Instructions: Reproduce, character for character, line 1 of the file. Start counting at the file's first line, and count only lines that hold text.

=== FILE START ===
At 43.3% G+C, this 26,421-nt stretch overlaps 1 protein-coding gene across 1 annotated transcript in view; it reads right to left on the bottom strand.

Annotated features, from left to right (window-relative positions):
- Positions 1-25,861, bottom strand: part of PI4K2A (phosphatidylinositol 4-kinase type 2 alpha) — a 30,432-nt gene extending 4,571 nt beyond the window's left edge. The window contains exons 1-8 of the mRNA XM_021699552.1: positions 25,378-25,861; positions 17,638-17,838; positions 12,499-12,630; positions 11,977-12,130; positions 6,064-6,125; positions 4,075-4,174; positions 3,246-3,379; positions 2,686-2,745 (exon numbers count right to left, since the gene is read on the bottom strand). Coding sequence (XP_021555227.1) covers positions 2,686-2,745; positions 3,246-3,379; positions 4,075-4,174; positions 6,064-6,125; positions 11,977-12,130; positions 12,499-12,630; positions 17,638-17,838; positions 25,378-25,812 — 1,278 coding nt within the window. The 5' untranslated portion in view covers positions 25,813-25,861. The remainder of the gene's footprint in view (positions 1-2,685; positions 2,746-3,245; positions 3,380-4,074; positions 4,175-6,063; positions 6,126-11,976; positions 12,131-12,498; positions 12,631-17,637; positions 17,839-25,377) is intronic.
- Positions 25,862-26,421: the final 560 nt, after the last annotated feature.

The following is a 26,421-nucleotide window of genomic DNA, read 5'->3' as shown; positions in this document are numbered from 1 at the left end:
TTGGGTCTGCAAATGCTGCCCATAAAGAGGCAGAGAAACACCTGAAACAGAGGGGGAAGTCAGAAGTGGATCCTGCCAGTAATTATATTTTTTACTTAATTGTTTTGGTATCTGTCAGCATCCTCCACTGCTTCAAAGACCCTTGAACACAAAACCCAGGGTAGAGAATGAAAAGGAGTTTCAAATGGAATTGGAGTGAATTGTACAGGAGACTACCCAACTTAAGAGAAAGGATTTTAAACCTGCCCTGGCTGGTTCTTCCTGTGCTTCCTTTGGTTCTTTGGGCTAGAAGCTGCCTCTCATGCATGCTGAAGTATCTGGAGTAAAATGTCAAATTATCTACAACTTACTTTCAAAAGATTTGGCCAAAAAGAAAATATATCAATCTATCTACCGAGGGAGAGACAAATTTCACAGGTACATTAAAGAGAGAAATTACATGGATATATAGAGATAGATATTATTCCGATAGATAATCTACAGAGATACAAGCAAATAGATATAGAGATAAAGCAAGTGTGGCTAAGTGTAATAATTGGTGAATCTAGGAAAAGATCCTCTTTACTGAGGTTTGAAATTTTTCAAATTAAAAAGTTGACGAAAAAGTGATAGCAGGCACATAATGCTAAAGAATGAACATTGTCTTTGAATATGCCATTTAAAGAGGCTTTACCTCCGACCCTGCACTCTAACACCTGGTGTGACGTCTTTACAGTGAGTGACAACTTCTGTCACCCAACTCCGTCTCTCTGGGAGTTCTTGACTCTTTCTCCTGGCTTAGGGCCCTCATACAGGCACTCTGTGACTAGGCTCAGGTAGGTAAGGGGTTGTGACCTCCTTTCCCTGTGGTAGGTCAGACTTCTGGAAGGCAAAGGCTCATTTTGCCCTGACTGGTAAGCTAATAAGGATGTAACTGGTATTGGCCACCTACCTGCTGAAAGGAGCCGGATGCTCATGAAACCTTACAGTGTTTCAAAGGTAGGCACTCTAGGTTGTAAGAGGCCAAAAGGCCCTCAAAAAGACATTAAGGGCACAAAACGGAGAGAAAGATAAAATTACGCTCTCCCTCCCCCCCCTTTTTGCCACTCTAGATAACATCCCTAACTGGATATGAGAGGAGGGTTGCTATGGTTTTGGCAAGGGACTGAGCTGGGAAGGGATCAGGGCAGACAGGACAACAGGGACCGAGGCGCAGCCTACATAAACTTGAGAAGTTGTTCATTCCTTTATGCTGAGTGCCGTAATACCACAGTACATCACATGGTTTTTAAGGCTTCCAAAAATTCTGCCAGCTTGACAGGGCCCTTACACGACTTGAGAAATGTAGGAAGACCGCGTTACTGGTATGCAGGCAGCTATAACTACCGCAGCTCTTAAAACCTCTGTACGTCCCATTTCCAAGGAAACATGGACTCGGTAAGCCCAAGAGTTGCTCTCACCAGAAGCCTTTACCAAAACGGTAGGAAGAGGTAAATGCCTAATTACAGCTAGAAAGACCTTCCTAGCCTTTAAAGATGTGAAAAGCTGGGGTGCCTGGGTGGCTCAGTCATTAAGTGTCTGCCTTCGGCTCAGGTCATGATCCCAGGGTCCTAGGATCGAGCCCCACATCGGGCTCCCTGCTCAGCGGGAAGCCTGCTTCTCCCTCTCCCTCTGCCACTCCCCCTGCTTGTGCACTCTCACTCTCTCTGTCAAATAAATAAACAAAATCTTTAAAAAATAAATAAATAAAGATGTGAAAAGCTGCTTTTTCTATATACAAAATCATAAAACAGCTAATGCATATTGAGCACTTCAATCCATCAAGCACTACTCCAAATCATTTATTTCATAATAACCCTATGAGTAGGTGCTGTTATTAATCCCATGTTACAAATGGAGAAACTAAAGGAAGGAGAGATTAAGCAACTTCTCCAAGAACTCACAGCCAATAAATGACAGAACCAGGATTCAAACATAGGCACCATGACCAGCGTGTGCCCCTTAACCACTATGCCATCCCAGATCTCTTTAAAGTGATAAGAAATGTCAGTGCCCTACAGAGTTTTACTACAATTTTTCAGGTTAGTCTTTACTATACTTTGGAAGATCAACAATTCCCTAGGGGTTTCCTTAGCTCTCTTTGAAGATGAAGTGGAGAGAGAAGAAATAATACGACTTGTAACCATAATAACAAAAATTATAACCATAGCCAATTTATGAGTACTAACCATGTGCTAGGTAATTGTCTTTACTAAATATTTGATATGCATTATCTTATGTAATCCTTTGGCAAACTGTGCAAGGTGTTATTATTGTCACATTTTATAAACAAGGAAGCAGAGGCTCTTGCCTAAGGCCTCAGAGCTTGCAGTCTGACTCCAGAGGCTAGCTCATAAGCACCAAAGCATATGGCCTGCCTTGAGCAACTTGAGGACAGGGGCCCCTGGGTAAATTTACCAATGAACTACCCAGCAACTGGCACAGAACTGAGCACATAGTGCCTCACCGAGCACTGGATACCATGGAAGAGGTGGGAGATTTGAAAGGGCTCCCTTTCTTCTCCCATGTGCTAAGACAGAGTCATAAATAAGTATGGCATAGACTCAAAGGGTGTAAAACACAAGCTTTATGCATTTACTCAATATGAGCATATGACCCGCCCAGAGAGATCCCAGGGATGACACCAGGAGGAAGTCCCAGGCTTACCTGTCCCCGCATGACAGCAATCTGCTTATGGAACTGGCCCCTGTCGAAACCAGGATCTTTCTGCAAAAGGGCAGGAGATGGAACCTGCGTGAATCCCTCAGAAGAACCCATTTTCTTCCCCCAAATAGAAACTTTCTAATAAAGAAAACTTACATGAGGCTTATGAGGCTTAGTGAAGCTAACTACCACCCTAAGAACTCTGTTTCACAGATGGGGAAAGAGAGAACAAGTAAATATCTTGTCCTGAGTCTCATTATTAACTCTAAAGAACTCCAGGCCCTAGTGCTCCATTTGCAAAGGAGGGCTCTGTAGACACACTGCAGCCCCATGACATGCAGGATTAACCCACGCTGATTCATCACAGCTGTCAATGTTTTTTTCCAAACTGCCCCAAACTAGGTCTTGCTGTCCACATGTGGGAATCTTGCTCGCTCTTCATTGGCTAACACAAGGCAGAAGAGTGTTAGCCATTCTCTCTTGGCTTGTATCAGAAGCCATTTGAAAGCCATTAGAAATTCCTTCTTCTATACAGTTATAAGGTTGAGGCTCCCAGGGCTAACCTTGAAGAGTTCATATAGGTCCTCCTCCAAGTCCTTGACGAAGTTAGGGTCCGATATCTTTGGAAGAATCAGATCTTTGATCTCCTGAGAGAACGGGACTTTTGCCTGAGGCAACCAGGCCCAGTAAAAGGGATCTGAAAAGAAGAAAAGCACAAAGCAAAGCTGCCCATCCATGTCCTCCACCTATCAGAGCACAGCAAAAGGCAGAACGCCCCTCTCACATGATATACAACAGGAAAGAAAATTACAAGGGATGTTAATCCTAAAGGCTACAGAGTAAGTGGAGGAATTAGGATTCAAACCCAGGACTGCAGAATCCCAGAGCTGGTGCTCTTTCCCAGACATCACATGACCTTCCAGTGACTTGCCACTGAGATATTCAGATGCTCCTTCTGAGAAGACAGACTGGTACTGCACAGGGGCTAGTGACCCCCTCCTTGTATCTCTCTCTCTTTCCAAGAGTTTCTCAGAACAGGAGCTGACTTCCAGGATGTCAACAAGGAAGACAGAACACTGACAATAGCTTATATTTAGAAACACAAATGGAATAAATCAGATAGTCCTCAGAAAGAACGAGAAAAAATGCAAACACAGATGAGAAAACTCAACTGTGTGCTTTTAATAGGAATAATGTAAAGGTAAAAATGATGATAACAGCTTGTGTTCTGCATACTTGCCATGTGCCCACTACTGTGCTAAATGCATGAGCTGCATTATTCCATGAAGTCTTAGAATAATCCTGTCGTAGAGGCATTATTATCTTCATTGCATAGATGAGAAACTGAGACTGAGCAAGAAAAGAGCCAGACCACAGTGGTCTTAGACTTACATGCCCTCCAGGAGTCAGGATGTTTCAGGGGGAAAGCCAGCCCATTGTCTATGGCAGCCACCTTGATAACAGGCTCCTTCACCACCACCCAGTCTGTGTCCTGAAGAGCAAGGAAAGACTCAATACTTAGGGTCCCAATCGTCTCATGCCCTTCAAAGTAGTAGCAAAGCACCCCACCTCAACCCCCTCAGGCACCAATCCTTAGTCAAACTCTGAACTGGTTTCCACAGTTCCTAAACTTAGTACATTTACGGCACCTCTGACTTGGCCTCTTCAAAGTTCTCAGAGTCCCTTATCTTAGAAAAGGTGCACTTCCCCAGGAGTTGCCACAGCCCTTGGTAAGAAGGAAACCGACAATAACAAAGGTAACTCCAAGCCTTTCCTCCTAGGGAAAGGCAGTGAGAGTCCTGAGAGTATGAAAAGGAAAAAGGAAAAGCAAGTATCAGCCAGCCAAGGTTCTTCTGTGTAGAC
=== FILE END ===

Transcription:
At 43.3% G+C, this 26,421-nt stretch overlaps 1 protein-coding gene across 1 annotated transcript in view; it reads right to left on the bottom strand.